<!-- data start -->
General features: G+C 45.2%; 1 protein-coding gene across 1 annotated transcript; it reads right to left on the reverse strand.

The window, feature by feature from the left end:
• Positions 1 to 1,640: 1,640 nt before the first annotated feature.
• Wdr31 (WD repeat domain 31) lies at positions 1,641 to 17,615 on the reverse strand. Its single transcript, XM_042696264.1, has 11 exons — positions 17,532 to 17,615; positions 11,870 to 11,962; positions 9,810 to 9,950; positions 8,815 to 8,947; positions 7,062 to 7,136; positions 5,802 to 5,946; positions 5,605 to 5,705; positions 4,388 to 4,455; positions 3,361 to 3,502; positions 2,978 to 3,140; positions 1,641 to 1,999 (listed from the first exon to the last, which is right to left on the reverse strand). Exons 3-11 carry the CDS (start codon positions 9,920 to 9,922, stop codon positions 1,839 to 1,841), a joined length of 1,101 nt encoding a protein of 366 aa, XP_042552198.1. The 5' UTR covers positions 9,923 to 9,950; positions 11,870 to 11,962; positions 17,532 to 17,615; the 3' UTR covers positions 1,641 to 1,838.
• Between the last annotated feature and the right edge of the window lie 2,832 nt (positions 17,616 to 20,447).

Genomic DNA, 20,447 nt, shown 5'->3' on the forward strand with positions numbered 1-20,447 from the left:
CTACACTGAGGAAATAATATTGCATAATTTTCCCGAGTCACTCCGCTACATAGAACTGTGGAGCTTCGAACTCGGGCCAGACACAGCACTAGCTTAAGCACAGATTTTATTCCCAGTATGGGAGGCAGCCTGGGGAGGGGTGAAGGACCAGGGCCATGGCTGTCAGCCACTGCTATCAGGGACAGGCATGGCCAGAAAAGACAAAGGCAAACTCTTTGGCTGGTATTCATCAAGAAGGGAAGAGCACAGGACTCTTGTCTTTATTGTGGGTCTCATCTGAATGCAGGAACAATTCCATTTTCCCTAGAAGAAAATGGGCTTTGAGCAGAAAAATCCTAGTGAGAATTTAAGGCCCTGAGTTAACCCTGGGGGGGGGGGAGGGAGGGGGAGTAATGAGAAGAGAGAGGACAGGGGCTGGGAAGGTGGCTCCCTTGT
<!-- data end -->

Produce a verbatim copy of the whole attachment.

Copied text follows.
General features: G+C 45.2%; 1 protein-coding gene across 1 annotated transcript; it reads right to left on the reverse strand.

The window, feature by feature from the left end:
• Positions 1 to 1,640: 1,640 nt before the first annotated feature.
• Wdr31 (WD repeat domain 31) lies at positions 1,641 to 17,615 on the reverse strand. Its single transcript, XM_042696264.1, has 11 exons — positions 17,532 to 17,615; positions 11,870 to 11,962; positions 9,810 to 9,950; positions 8,815 to 8,947; positions 7,062 to 7,136; positions 5,802 to 5,946; positions 5,605 to 5,705; positions 4,388 to 4,455; positions 3,361 to 3,502; positions 2,978 to 3,140; positions 1,641 to 1,999 (listed from the first exon to the last, which is right to left on the reverse strand). Exons 3-11 carry the CDS (start codon positions 9,920 to 9,922, stop codon positions 1,839 to 1,841), a joined length of 1,101 nt encoding a protein of 366 aa, XP_042552198.1. The 5' UTR covers positions 9,923 to 9,950; positions 11,870 to 11,962; positions 17,532 to 17,615; the 3' UTR covers positions 1,641 to 1,838.
• Between the last annotated feature and the right edge of the window lie 2,832 nt (positions 17,616 to 20,447).

Genomic DNA, 20,447 nt, shown 5'->3' on the forward strand with positions numbered 1-20,447 from the left:
CTACACTGAGGAAATAATATTGCATAATTTTCCCGAGTCACTCCGCTACATAGAACTGTGGAGCTTCGAACTCGGGCCAGACACAGCACTAGCTTAAGCACAGATTTTATTCCCAGTATGGGAGGCAGCCTGGGGAGGGGTGAAGGACCAGGGCCATGGCTGTCAGCCACTGCTATCAGGGACAGGCATGGCCAGAAAAGACAAAGGCAAACTCTTTGGCTGGTATTCATCAAGAAGGGAAGAGCACAGGACTCTTGTCTTTATTGTGGGTCTCATCTGAATGCAGGAACAATTCCATTTTCCCTAGAAGAAAATGGGCTTTGAGCAGAAAAATCCTAGTGAGAATTTAAGGCCCTGAGTTAACCCTGGGGGGGGGGGAGGGAGGGGGAGTAATGAGAAGAGAGAGGACAGGGGCTGGGAAGGTGGCTCCCTTGT